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Posted October 17, 2005

Book: Universal Father: A Life of John Paul II
Author: Garry O’Connor
Bloomsbury Publishing, New York, pp. 436

An Excerpt from the Jacket:

Pope John Paul II is universally considered one of the great leaders of the twentieth century for his resolute resistance to Soviet Communism, for his steadfast opposition to war, and for opening up the papacy to ordinary people. He will go down in history not only as the third longest-serving pope, but possibly the most politically influential of all 305 popes and antipopes since St. Peter.

Born in Poland in 1920, Karol Wojtyla’s early life experiences were of intense love and intense loss: he was eight when his mother died, twelve when his older brother died of scarlet fever, and twenty when his severe but loving father died during the Nazi occupation. An athlete, a gifted poet, playwright and actor, by 1944, after a near fatal accident, Wojtyla was studying for the priesthood in secret. So began a lifelong quest to understand good and evil in the human heart.

Five years in the making, Universal Father is a vivid and scrupulously researched portrait of this extraordinary man. Beginning with Wojtyla’s trying childhood and his early years as a priest in rural Poland, and continuing on to his travels to Rome, and his subsequent papal reign, O’ Connor’s biography is unparalleled for the attention it also gives to the inner man — including a subtle analysis of the pope’s own poems, plays, and philosophical works.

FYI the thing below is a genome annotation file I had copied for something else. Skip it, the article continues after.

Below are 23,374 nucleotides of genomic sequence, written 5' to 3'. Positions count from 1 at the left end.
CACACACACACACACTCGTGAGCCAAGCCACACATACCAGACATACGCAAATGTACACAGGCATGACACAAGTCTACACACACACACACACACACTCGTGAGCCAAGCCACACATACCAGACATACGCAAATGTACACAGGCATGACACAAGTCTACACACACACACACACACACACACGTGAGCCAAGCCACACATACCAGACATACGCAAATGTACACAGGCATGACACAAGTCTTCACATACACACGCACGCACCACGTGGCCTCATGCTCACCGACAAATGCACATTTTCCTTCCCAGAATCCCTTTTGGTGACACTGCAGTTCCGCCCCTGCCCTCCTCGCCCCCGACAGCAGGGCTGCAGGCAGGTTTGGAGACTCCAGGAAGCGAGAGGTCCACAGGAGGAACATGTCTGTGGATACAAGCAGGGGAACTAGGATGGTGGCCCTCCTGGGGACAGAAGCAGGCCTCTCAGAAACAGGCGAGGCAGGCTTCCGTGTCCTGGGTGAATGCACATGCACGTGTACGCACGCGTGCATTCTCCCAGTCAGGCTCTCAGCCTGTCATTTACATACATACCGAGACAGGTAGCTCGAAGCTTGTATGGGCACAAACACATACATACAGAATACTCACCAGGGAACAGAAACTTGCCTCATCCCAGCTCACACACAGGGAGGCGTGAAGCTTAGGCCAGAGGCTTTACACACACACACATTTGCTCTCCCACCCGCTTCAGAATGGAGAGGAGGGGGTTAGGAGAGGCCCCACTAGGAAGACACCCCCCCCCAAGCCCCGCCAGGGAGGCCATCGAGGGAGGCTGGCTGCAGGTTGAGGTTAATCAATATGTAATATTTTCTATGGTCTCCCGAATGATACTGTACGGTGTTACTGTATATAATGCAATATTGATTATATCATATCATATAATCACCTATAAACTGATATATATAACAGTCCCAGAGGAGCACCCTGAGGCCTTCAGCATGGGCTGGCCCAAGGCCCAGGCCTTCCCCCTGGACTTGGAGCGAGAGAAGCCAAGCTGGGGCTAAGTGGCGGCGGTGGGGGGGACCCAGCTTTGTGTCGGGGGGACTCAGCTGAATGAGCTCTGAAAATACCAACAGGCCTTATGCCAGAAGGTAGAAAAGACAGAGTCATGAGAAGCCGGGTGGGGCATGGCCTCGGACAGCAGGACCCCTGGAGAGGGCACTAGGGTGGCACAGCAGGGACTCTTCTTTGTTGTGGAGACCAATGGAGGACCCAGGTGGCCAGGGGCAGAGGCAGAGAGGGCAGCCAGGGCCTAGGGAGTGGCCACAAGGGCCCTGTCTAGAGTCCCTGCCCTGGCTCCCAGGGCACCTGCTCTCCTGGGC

An Excerpt from the Book:

In spite of worldwide visibility, in spite of superstar status and enormous celebrity, Karol Wojtyla’s life has remained one of complete surrender and selfless dedication. As John Paul II he survived his bullet to implement his unique vision that God has entrusted the world to mankind as ‘a gift’, of which beauty is an intrinsic part, and also as ‘a task’. With this vision he has raised awareness of what it means to be fully human. He might often have asked, as in that poem ‘Actor’, ‘Did not the others, crowding in, distort the man that I am?’ But ultimately he identified and lived his true self. He has remained subject and not object. As he wrote in another, earlier poem:

I am a giver. I touch forces that expand the mind; Sometimes the memory of a starless night Is all that remains.

Table of Contents:

Part 1
A Slave Troubadour in Troubled Times (1920-46)

Part 2
The Hidden Breath of the Spirit will Unify All (1946-78)

Part 3
The Pope of the Distracted Globe (1978-90)

Part 4
The Nearer We are to the Mountain, The Smaller We Are (1990-2005)